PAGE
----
Then of course there’s the ability to pilot the titans themselves. These behemoths are spawned on a timer and launched from above by using the D-pad. Once inside, the cockpit closes and the front interior of the mech turns into a massive screen. As constant reminders, the titan’s health is displayed above the middle of the screen, with enemy titan health appearing just above that – the latter bar is also visible when on foot.

Titans come with their own set of weapons and abilities at the player’s disposal. A machine gun for tearing into all foes and a rocket launcher to blow them up come standard; and if shooting ground troops gets boring, there’s always the old fashioned pound and trample option. The mechs can also charge an energy blast from one of their hands at enemies and launch a barrage of bullets in a manner similar to what was seen earlier this year in BioShock Infinite and the Return to Sender vigor. If all of that bores players, they can always charge right up to a wounded titan and rip its pilot straight from the cockpit.

Though powerfully offensive, titans are not without defensive or precautionary measures. One of their key abilities is a shield that can limit some of the damage being flung their way. Should the heat get too intense and the titan deemed doomed, players can eject to avoid the impending explosion. Though ejections can also be triggered whenever players feel bored of using their titans, it’s best to be mindful when doing so as they will become free target practice in the air for any enemy within the vicinity.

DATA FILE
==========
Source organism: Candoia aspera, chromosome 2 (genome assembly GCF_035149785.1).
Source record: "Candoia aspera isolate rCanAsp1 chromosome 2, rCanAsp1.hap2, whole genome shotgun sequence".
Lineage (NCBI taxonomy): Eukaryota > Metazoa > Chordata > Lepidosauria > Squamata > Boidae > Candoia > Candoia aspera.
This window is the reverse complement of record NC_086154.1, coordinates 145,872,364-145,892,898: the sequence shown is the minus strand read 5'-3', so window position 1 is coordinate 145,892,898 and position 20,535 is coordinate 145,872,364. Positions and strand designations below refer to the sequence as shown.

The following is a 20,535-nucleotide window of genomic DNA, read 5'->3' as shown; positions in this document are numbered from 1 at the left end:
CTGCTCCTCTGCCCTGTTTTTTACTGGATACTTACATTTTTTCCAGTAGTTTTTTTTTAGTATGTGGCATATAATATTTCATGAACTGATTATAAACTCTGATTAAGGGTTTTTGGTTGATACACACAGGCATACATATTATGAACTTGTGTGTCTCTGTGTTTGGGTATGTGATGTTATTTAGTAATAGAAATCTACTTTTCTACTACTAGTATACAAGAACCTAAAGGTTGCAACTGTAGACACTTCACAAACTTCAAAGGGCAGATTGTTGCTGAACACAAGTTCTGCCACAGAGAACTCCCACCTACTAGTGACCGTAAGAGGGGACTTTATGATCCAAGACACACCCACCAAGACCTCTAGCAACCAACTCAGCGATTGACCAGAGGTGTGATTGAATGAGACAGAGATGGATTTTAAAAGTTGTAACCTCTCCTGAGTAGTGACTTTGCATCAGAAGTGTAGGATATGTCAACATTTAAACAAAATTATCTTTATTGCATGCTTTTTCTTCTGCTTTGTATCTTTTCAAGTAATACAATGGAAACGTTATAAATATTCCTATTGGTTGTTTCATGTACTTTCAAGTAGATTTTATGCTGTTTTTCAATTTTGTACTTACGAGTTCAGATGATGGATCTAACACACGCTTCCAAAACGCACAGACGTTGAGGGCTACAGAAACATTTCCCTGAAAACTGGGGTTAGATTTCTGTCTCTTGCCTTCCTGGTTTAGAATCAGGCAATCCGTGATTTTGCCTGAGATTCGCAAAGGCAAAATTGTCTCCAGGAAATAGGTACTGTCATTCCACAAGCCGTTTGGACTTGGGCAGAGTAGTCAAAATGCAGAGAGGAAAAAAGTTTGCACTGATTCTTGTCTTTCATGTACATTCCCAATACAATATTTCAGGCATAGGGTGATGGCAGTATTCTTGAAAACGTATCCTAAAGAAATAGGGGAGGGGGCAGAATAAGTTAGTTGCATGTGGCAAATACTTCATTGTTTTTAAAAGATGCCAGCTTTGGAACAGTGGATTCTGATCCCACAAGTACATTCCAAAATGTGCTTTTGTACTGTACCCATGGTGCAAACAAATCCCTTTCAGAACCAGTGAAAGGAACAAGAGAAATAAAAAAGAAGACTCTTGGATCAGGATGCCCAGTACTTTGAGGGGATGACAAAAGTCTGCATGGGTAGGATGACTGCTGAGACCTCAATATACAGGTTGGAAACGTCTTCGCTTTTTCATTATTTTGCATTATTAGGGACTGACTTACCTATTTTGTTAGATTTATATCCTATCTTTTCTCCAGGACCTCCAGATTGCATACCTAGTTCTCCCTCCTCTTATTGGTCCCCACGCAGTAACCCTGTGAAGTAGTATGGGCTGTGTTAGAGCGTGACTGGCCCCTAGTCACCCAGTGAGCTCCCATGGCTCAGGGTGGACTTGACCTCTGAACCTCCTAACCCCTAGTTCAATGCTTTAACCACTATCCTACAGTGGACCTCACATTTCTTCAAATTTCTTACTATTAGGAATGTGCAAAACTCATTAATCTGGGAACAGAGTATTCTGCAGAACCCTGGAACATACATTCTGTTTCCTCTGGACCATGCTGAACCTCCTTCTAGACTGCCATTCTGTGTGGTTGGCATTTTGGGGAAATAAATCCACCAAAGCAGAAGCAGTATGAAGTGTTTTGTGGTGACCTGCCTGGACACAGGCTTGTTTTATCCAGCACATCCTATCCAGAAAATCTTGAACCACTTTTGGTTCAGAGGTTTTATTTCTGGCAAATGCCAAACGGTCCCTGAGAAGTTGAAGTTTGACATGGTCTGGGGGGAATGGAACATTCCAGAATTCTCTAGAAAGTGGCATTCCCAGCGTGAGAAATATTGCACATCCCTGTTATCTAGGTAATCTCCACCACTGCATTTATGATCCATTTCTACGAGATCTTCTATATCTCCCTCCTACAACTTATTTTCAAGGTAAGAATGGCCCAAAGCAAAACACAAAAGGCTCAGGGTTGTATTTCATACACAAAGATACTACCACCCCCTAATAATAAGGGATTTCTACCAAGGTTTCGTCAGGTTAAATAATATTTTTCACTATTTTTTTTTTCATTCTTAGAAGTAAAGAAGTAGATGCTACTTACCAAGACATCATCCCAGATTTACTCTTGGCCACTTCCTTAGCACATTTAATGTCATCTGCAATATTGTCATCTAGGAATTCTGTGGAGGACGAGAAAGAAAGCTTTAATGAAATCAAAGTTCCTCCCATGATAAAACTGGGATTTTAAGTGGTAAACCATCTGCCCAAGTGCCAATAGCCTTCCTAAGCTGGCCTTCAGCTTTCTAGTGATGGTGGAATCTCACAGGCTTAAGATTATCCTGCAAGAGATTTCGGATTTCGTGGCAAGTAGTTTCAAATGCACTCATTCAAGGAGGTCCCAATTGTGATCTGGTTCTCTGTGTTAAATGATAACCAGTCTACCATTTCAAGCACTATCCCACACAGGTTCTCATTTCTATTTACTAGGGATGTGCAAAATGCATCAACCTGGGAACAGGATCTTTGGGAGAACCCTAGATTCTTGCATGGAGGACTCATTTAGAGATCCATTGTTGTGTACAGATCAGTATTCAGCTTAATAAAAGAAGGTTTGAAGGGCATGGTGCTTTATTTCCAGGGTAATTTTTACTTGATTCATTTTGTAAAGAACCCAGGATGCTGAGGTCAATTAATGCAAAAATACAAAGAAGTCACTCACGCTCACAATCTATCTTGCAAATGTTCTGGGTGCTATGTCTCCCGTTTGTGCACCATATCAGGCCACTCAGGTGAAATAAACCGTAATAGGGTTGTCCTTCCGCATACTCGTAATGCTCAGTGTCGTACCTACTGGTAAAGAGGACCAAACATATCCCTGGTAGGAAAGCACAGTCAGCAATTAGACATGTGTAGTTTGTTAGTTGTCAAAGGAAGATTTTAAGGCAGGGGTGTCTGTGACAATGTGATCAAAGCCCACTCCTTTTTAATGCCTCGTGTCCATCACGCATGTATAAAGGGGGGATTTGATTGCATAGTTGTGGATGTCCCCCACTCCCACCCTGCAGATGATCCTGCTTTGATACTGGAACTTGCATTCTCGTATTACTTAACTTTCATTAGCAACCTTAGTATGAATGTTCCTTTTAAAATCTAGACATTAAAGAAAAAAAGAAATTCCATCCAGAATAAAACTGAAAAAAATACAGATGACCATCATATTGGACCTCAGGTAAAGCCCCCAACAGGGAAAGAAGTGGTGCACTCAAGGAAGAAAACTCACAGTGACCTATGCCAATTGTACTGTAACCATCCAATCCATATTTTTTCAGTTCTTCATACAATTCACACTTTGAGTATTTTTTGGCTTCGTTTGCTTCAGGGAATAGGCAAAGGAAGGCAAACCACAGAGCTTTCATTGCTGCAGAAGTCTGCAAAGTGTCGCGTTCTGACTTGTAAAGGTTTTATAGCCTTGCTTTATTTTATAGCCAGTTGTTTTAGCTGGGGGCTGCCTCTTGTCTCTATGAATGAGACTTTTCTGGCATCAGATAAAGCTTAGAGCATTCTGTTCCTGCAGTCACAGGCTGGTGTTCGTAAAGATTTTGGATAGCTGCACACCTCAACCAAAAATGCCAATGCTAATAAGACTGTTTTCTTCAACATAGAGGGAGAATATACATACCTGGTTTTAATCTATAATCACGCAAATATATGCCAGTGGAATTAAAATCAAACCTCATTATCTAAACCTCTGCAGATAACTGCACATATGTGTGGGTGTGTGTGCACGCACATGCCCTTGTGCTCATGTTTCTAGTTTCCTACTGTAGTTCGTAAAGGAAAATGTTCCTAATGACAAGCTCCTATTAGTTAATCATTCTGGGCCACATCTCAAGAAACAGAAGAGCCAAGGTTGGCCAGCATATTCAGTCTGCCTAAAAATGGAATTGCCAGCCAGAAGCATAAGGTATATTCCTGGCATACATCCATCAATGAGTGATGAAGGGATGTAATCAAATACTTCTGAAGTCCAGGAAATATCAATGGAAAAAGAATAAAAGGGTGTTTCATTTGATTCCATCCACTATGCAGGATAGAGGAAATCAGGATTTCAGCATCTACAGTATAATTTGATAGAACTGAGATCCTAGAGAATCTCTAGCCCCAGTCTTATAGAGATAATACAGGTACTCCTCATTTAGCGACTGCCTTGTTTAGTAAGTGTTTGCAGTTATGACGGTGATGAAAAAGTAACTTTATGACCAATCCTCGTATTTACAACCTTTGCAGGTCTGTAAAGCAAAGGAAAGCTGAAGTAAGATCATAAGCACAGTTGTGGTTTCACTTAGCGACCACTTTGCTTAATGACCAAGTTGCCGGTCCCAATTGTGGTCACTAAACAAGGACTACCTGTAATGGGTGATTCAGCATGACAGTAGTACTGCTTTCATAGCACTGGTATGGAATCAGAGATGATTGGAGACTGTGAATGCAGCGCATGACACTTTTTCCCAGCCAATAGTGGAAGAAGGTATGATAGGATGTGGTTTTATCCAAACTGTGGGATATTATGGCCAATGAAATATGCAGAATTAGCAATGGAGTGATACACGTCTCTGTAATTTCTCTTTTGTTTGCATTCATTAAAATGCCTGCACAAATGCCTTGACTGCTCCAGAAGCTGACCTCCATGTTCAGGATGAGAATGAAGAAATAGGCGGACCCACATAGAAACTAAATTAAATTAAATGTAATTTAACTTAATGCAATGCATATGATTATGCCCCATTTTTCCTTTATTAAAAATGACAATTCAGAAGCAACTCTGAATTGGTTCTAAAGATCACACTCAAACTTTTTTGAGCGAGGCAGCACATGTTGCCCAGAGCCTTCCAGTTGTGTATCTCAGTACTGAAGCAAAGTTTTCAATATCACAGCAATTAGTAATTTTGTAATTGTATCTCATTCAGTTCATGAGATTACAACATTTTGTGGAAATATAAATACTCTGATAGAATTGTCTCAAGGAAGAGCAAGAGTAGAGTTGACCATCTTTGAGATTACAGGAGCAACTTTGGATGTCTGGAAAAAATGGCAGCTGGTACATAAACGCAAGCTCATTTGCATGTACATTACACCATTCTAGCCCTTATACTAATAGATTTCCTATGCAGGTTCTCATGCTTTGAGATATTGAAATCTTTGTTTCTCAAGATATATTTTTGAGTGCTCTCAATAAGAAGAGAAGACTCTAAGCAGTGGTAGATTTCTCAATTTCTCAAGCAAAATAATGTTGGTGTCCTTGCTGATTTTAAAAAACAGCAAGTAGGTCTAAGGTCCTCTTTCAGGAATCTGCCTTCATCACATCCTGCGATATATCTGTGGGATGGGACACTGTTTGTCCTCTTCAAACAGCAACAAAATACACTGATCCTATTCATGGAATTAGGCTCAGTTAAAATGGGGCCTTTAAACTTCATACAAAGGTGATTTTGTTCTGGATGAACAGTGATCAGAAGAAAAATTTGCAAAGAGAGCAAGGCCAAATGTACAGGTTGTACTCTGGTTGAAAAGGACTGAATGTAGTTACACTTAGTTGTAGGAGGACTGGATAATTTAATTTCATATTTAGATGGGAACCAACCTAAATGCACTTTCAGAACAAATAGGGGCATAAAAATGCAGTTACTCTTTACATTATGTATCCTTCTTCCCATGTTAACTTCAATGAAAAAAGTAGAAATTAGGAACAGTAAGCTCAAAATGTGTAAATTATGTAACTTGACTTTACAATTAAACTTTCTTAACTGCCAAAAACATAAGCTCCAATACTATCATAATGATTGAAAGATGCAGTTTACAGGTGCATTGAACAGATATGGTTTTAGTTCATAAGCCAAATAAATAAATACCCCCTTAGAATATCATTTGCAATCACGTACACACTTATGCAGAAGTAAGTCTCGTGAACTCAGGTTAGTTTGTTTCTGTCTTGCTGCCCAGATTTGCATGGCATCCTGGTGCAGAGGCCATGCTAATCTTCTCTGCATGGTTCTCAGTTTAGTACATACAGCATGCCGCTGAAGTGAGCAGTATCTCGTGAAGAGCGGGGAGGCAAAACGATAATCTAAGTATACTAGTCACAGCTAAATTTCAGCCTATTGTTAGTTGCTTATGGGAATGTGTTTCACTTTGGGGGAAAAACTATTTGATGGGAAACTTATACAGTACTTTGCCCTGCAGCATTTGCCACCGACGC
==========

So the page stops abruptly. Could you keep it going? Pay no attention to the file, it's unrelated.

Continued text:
No matter what a player was doing in the midst of the engagement – taking control points, leading the charge or holding down a location with a titan, taking said mechs to their knees, etc. – Titanfall will keep reminding them that there is in fact a story weaved around this competitive conflict. The top right-hand corner of each player’s screen will have a video screen pop up frequently with the faces of AI military intelligence characters giving information and instructions on major developments in the skirmish. Surprisingly, seeing the characters’ reactions to the battle helps create a connection with those who inhabit the game world and lends a larger sense of belonging to the players.